Rainbow! One of the plus points of rain in my opinion

Rainbow! One of the plus points of rain in my opinion

Well, there we have it, I hope that the fact that the sun is (trying to come) out and the flowers are blooming has cheered you up and these picture may have raised a grin too. Don’t forget the clocks go forward this weekend too!

Next week, I see that I was out and about when there was fantastic display of cirrus “mares tails”, basically windblown cirrus clouds very high up in the atmosphere that also seem to show themselves in advance of heavy weather which I also manage to capture, so I shall be posting those images. I have others from my wanders that week too so if you are good, I might post some more moving water…

Well, that’s the lot for this post, cheers for dropping in and taking a peek, see you soon. I will also update you on any decent single life news in the next entry 🙂

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The last atmospheric post for a while…honest

Hello All

Firstly, thanks to the comments I have received of late from a certain few regulars. Small but encouraging. Thanks. Also, much appreciate those recent new followers. I now have 39. Does anyone looking fancy making it a nice round 40?!

Additionally, I have now found the need to create a Photobox account as I was approached by a colleague for a print of a photograph I was displaying at work (thanks to my bosses for that). So, again…it’s now nice and easy to digitally send an image to them and create it in whichever format you want; I shan’t ask too much over the cost of the item (alas, I am not made of money and need to eat) but I will charge a percentage as I did in this last case. What not browse the archives and see what you like or ask me for a theme?

Have a think about it. Which is more than I can do at the moment as we have had a rash of Eurofighters flying over us of late using the target range near Castlemartin. They might be very high, but when they climb on full power under the cloud and rain we have here now it sounds like they’re idling in the garden!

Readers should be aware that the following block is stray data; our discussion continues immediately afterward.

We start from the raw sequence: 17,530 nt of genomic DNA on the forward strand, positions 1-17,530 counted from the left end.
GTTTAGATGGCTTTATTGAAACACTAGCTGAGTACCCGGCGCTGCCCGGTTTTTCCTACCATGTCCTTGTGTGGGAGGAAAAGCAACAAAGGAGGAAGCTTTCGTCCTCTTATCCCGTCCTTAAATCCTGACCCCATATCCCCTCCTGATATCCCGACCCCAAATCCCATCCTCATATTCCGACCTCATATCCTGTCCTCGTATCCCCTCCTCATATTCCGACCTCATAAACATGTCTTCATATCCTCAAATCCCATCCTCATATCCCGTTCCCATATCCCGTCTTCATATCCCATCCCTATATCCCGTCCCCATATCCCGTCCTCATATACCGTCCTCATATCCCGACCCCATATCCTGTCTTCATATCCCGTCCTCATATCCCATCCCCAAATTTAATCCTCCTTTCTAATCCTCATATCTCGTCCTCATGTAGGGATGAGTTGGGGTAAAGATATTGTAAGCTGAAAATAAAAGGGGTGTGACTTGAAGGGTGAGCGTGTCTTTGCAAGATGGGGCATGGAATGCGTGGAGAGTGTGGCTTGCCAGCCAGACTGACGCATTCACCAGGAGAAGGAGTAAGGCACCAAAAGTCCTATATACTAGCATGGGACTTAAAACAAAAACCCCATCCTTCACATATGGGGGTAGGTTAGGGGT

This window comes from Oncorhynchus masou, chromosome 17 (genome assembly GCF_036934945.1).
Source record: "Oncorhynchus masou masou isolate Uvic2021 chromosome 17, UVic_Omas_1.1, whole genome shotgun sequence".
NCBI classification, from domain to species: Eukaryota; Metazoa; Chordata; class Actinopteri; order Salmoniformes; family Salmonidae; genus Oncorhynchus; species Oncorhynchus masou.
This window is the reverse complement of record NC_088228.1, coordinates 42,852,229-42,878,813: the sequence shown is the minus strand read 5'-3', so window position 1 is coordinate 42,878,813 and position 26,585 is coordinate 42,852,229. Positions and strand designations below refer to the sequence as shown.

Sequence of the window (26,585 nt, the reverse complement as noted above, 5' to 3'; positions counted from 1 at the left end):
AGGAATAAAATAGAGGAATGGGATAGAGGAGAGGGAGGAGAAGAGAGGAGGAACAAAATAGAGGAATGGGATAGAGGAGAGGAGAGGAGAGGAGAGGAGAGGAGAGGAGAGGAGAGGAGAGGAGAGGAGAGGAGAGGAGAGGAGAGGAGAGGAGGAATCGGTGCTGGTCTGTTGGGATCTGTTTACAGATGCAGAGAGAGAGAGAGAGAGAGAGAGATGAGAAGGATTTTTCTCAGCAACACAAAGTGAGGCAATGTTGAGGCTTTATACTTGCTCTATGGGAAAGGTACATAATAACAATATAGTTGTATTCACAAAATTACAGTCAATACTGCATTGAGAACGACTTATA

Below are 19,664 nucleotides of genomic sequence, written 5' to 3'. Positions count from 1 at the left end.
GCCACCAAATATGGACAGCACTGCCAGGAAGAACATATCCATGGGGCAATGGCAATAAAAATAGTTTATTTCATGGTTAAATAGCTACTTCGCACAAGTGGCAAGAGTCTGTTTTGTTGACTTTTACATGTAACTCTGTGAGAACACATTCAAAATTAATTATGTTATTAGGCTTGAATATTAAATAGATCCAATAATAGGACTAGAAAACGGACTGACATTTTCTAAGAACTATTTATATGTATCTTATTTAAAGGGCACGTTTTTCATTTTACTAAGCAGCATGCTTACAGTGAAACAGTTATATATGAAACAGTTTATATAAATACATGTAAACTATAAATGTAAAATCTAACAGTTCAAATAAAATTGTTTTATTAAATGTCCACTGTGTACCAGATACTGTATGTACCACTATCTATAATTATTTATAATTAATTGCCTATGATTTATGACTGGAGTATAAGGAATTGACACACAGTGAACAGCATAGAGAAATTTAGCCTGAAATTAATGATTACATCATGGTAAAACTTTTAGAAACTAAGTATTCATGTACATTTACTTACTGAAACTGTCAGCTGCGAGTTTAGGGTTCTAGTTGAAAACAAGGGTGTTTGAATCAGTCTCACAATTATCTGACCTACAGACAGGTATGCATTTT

Oooh, I have just realised that there is a tenuous link to the first images I am posting. Super! The link is that the phenomena are both from contrails. Firstly, a contrail shadow. I made the image a bit obvious as to how these are caused..in this instance it is simply that the sun is at such a height from the horizon that the contrail is above and is casting a shadow on the higher cloud…

Slightly darkened to show contrast, a contrail shadow

Slightly darkened to show contrast, a contrail shadow

Secondly, another form of contrail shadow in a way. In this case the sun was right “on the nose” of the contrail, neither above or below and cast a shadow which, essentially, goes as far as the eye can see until the curvature of the earth eradicates it. The short way to describe it is the exact opposite point to the sun. Alas, my lens is not wide enough to capture a decent image but you get the idea…

Okay, so it's not spectacular, but when was the last time you saw a shadew this long?

Okay, so it’s not spectacular, but when was the last time you saw a shadew this long?

Can you feel your brains expanding with useless pub quiz knowledge? Eeeeexcellent. Next is something that you may have experienced through polarized sunglasses when glancing at clouds covering the sun or even seen in the same instance as this. Iridescence. Mr Wikipedia says that the explanation for this occasion is the presence of microscopic structures interfering with the light moving through this (frankly messy) spiders web….

This spider is either confused or rebuilding...that web is a mess!

This spider is either confused or rebuilding…that web is a mess!

Next, an older image that some of my Ceredigion readers may appreciate from a day when I was out in the hills from a blue sky filled with fair weather cloud to a weird, gloopy sunset I can’t really explain.

It’s nice to drive up into the hills now and again and you don’t have to travel too far off the road to experience a beautiful view of a classic shallow glacial gouge (I think) that has existed for many decades.

A view towards Cardigan from the Preseli Hills in old style B & W

A view towards Cardigan from the Preseli Hills in old style B & W

Upon my return, things had got a bit dull and dreary but once I had got in, I was noticing that there was a bit Asperatus around. Remember this? Although they can make the sky look dark and threatening, but they don’t always appear with or near rain, although I would say I have experienced that this is the case in about 3/4 of the time I have seen these clouds….

A deck of Asperatus. Might be rain again.

A deck of Asperatus. Might be rain again.

During the evening, things got a little darker and I had to lighten this image to make it viewable. For some reason I had fiddled with the exposure setting on my camera that meant it wasn’t easy to view on the PC.

Okay, this Asperatus means business. But wait...is it breaking up?

Okay, this Asperatus means business. But wait…is it breaking up?

However, after a few hours, things inexplicably cleared and presented me with a long-range view of a very strange sunset. Bear in mind it wasn’t quite this orange when I saw it (this is at full zoom and cropped) but what is that cloud?? Looks for all the world to be the son of Pileus, Asperatus and Lenticular. However, to the west I am fairly sure there’s nothing for Lenticular clouds to form over….unless this was just a freak?